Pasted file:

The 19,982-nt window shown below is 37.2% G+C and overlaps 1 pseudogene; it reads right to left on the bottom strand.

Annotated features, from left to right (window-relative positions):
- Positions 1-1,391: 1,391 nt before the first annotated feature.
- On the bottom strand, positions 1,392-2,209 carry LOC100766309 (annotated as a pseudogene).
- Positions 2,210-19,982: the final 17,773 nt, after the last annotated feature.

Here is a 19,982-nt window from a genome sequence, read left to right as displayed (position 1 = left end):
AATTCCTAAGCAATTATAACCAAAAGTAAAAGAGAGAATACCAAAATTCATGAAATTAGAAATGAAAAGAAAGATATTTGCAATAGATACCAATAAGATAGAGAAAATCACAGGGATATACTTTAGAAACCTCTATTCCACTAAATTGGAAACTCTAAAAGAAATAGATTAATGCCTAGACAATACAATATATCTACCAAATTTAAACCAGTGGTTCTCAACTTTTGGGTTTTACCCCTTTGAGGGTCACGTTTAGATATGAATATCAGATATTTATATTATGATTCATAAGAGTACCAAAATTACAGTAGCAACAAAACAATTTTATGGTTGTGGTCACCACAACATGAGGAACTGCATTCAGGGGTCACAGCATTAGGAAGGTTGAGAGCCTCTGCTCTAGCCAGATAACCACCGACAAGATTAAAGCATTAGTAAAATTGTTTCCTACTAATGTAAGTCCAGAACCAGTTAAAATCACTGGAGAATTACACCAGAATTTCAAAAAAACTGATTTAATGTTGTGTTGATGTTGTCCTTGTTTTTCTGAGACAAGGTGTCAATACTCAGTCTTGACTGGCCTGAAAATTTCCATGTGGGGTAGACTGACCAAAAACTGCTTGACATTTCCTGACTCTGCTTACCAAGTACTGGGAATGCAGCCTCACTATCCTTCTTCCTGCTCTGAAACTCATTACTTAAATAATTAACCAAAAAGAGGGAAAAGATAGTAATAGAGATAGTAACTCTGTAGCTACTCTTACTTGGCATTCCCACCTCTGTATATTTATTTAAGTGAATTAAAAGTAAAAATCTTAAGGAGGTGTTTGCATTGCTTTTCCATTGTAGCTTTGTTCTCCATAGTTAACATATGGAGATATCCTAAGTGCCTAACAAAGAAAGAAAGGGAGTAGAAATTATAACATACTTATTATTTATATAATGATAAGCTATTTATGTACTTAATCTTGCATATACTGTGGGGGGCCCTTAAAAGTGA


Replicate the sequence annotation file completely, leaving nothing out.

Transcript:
The 19,982-nt window shown below is 37.2% G+C and overlaps 1 pseudogene; it reads right to left on the bottom strand.

Annotated features, from left to right (window-relative positions):
- Positions 1-1,391: 1,391 nt before the first annotated feature.
- On the bottom strand, positions 1,392-2,209 carry LOC100766309 (annotated as a pseudogene).
- Positions 2,210-19,982: the final 17,773 nt, after the last annotated feature.

Here is a 19,982-nt window from a genome sequence, read left to right as displayed (position 1 = left end):
AATTCCTAAGCAATTATAACCAAAAGTAAAAGAGAGAATACCAAAATTCATGAAATTAGAAATGAAAAGAAAGATATTTGCAATAGATACCAATAAGATAGAGAAAATCACAGGGATATACTTTAGAAACCTCTATTCCACTAAATTGGAAACTCTAAAAGAAATAGATTAATGCCTAGACAATACAATATATCTACCAAATTTAAACCAGTGGTTCTCAACTTTTGGGTTTTACCCCTTTGAGGGTCACGTTTAGATATGAATATCAGATATTTATATTATGATTCATAAGAGTACCAAAATTACAGTAGCAACAAAACAATTTTATGGTTGTGGTCACCACAACATGAGGAACTGCATTCAGGGGTCACAGCATTAGGAAGGTTGAGAGCCTCTGCTCTAGCCAGATAACCACCGACAAGATTAAAGCATTAGTAAAATTGTTTCCTACTAATGTAAGTCCAGAACCAGTTAAAATCACTGGAGAATTACACCAGAATTTCAAAAAAACTGATTTAATGTTGTGTTGATGTTGTCCTTGTTTTTCTGAGACAAGGTGTCAATACTCAGTCTTGACTGGCCTGAAAATTTCCATGTGGGGTAGACTGACCAAAAACTGCTTGACATTTCCTGACTCTGCTTACCAAGTACTGGGAATGCAGCCTCACTATCCTTCTTCCTGCTCTGAAACTCATTACTTAAATAATTAACCAAAAAGAGGGAAAAGATAGTAATAGAGATAGTAACTCTGTAGCTACTCTTACTTGGCATTCCCACCTCTGTATATTTATTTAAGTGAATTAAAAGTAAAAATCTTAAGGAGGTGTTTGCATTGCTTTTCCATTGTAGCTTTGTTCTCCATAGTTAACATATGGAGATATCCTAAGTGCCTAACAAAGAAAGAAAGGGAGTAGAAATTATAACATACTTATTATTTATATAATGATAAGCTATTTATGTACTTAATCTTGCATATACTGTGGGGGGCCCTTAAAAGTGA